What even was the “battlefield” by the 90s? The Gulf war portended a much-discussed “revolution in military affairs”, one that promised to replace armoured divisions, heavy artillery and large infantries with precision airstrikes. The Russian military theorist Vladimir Slipchenko noted that strategists’ familiar spatial concepts such as fields, fronts, rears and flanks were losing relevance. With satellites, planes, GPS and now drones, “battlespace” – as strategists today call it – isn’t the wrinkled surface of the Earth, but a flat sheet of graph paper.

A sky full of drones hasn’t meant world peace. But champions of the new technologies have at least promised cleaner fighting, with fewer civilians killed, captives taken and troops dispatched. The revolution in military affairs allows powerful countries – mainly the US and its allies – to target individuals and networks rather than whole countries. This seemed to mark a shift from international war toward global policing, and from blood-soaked disruptions of geopolitics toward the smoother, though still sometimes lethal, operation of globalisation.

But has globalisation actually replaced geopolitics? “The 90s saw the map reduced to two dimensions because of air power,” concedes geostrategist Robert Kaplan. Yet the “three-dimensional map” was restored “in the mountains of Afghanistan and in the treacherous alleyways of Iraq”, he writes. The contrast between the 1991 Gulf war and the 2003–11 Iraq war is telling. In both, the global superpower led a coalition against Saddam’s Iraq. Yet the first saw air power used to achieve a brisk victory, whereas the second looked, to the untrained eye, like another US-made quagmire.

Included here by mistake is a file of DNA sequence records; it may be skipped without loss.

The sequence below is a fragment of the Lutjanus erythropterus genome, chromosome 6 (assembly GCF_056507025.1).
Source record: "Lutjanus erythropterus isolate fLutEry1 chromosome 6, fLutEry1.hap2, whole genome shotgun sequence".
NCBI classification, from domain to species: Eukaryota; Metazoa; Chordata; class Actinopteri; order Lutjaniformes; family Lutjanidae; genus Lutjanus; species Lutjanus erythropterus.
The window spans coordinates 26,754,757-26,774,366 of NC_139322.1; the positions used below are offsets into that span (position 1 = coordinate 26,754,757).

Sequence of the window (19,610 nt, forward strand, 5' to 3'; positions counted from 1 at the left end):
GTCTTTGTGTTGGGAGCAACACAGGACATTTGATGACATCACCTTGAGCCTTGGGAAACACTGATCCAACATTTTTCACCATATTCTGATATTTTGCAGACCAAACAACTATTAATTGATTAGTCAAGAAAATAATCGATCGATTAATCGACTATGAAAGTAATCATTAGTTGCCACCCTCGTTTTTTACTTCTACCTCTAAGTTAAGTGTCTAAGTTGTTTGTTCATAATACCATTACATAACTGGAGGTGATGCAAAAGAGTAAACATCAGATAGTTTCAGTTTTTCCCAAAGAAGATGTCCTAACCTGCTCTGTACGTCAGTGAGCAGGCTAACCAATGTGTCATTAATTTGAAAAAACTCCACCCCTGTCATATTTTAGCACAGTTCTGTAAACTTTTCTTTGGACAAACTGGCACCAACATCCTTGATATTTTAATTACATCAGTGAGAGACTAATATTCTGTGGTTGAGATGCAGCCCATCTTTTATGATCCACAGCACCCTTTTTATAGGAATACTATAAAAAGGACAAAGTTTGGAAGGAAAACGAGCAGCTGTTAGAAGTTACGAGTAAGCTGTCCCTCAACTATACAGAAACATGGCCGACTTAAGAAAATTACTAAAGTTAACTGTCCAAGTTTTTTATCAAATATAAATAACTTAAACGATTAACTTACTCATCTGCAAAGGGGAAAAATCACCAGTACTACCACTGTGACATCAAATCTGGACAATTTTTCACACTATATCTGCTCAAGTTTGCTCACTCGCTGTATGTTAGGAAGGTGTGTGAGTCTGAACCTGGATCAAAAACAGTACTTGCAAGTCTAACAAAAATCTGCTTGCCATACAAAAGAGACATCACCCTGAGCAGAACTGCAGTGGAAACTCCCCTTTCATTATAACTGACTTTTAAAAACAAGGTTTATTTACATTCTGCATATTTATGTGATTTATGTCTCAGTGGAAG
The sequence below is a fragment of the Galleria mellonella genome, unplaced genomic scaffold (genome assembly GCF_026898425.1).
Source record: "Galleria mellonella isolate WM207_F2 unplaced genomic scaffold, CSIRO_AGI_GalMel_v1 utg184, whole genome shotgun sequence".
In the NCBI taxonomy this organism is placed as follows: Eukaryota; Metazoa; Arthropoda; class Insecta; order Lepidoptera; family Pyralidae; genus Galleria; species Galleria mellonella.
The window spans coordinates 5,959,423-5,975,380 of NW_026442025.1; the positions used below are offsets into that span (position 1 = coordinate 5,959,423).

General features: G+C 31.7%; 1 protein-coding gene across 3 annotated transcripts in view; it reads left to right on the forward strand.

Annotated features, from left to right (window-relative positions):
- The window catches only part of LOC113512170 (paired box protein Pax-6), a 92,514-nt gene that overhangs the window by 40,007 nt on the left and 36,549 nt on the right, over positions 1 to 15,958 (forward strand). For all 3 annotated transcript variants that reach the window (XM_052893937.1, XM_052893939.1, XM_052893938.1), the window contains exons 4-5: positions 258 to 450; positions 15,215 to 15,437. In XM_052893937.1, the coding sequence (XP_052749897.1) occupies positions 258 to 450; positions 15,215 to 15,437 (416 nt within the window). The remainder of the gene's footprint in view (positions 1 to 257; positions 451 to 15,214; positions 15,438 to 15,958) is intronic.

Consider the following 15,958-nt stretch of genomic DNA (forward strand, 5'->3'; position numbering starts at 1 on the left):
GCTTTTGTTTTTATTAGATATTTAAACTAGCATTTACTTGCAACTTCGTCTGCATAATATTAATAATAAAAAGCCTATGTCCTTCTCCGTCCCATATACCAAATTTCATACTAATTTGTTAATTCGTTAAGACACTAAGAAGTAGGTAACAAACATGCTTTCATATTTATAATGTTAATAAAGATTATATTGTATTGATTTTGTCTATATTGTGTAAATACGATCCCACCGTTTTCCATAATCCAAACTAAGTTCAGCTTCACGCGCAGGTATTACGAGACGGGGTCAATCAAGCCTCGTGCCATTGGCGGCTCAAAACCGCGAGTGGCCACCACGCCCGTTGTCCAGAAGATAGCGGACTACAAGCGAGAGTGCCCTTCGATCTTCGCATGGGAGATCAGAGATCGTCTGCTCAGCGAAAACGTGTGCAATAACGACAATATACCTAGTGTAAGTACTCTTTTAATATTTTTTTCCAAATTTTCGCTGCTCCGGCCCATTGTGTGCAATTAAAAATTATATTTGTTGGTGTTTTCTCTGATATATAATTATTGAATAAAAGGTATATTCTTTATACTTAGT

Global exports, which had been growing rapidly since the 90s, plateaued around 2008. Today “deglobalisation” – a substantial retreat of trade – is plausible in the near future, and European integration has faced an enormous setback with Brexit. As if on cue, there is now also a land war in Europe. Indeed, it is a “McDonald’s war” – the fast-food chain had hundreds of locations in Russia and Ukraine. Whatever economic benefits Russia reaped from peaceful commerce were presumably outweighed, in Putin’s mind, by Ukraine’s warm-water ports, natural resources and strategic buffer to Russia’s vulnerable west. This is, as Kaplan has memorably put it, the “revenge of geography”.